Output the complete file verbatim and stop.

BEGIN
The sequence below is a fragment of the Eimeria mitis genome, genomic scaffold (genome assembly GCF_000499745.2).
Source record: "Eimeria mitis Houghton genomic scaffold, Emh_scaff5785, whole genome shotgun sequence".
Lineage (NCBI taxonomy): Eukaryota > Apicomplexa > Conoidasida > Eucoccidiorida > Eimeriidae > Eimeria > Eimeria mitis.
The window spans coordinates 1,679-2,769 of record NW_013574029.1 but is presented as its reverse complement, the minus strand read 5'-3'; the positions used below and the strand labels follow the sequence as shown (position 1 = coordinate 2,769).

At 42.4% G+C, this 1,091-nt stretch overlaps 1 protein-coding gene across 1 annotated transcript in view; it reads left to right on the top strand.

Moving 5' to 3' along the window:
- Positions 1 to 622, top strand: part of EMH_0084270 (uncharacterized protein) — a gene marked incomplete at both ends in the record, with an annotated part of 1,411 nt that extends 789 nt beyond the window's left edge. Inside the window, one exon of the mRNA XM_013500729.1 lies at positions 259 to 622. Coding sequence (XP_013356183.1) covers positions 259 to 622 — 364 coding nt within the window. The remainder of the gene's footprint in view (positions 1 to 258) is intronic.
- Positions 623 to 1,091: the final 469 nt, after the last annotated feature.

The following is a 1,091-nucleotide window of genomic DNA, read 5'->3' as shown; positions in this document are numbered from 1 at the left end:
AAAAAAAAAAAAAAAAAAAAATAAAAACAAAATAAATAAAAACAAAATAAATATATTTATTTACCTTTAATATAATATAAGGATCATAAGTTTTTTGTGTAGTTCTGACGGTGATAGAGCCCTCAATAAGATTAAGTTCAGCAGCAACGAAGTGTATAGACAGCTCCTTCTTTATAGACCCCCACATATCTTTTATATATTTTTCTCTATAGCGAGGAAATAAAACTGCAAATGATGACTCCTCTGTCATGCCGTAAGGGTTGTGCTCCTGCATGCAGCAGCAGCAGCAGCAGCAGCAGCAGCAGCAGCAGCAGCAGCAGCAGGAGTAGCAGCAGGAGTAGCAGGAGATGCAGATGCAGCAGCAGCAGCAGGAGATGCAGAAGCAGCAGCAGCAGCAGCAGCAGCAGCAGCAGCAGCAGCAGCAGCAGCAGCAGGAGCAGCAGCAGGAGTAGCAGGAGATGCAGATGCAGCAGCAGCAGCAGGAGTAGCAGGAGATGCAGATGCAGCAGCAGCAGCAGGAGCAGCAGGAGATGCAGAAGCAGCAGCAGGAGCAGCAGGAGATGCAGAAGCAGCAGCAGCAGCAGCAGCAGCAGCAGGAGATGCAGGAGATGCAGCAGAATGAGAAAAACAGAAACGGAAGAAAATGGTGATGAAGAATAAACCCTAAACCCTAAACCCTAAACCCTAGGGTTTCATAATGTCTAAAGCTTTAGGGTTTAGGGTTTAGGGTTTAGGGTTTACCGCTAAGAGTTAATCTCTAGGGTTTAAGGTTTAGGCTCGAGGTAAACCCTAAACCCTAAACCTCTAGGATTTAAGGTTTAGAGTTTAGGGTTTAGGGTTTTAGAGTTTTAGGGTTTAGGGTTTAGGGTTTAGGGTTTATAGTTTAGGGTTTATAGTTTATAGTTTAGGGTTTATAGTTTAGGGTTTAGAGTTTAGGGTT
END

The sequence below is a fragment of the Eimeria mitis genome, genomic scaffold (genome assembly GCF_000499745.2).
Source record: "Eimeria mitis Houghton genomic scaffold, Emh_scaff5785, whole genome shotgun sequence".
Lineage (NCBI taxonomy): Eukaryota > Apicomplexa > Conoidasida > Eucoccidiorida > Eimeriidae > Eimeria > Eimeria mitis.
The window spans coordinates 1,679-2,769 of record NW_013574029.1 but is presented as its reverse complement, the minus strand read 5'-3'; the positions used below and the strand labels follow the sequence as shown (position 1 = coordinate 2,769).

At 42.4% G+C, this 1,091-nt stretch overlaps 1 protein-coding gene across 1 annotated transcript in view; it reads left to right on the top strand.

Moving 5' to 3' along the window:
- Positions 1 to 622, top strand: part of EMH_0084270 (uncharacterized protein) — a gene marked incomplete at both ends in the record, with an annotated part of 1,411 nt that extends 789 nt beyond the window's left edge. Inside the window, one exon of the mRNA XM_013500729.1 lies at positions 259 to 622. Coding sequence (XP_013356183.1) covers positions 259 to 622 — 364 coding nt within the window. The remainder of the gene's footprint in view (positions 1 to 258) is intronic.
- Positions 623 to 1,091: the final 469 nt, after the last annotated feature.

The following is a 1,091-nucleotide window of genomic DNA, read 5'->3' as shown; positions in this document are numbered from 1 at the left end:
AAAAAAAAAAAAAAAAAAAAATAAAAACAAAATAAATAAAAACAAAATAAATATATTTATTTACCTTTAATATAATATAAGGATCATAAGTTTTTTGTGTAGTTCTGACGGTGATAGAGCCCTCAATAAGATTAAGTTCAGCAGCAACGAAGTGTATAGACAGCTCCTTCTTTATAGACCCCCACATATCTTTTATATATTTTTCTCTATAGCGAGGAAATAAAACTGCAAATGATGACTCCTCTGTCATGCCGTAAGGGTTGTGCTCCTGCATGCAGCAGCAGCAGCAGCAGCAGCAGCAGCAGCAGCAGCAGCAGCAGCAGGAGTAGCAGCAGGAGTAGCAGGAGATGCAGATGCAGCAGCAGCAGCAGGAGATGCAGAAGCAGCAGCAGCAGCAGCAGCAGCAGCAGCAGCAGCAGCAGCAGCAGCAGCAGGAGCAGCAGCAGGAGTAGCAGGAGATGCAGATGCAGCAGCAGCAGCAGGAGTAGCAGGAGATGCAGATGCAGCAGCAGCAGCAGGAGCAGCAGGAGATGCAGAAGCAGCAGCAGGAGCAGCAGGAGATGCAGAAGCAGCAGCAGCAGCAGCAGCAGCAGCAGGAGATGCAGGAGATGCAGCAGAATGAGAAAAACAGAAACGGAAGAAAATGGTGATGAAGAATAAACCCTAAACCCTAAACCCTAAACCCTAGGGTTTCATAATGTCTAAAGCTTTAGGGTTTAGGGTTTAGGGTTTAGGGTTTACCGCTAAGAGTTAATCTCTAGGGTTTAAGGTTTAGGCTCGAGGTAAACCCTAAACCCTAAACCTCTAGGATTTAAGGTTTAGAGTTTAGGGTTTAGGGTTTTAGAGTTTTAGGGTTTAGGGTTTAGGGTTTAGGGTTTATAGTTTAGGGTTTATAGTTTATAGTTTAGGGTTTATAGTTTAGGGTTTAGAGTTTAGGGTT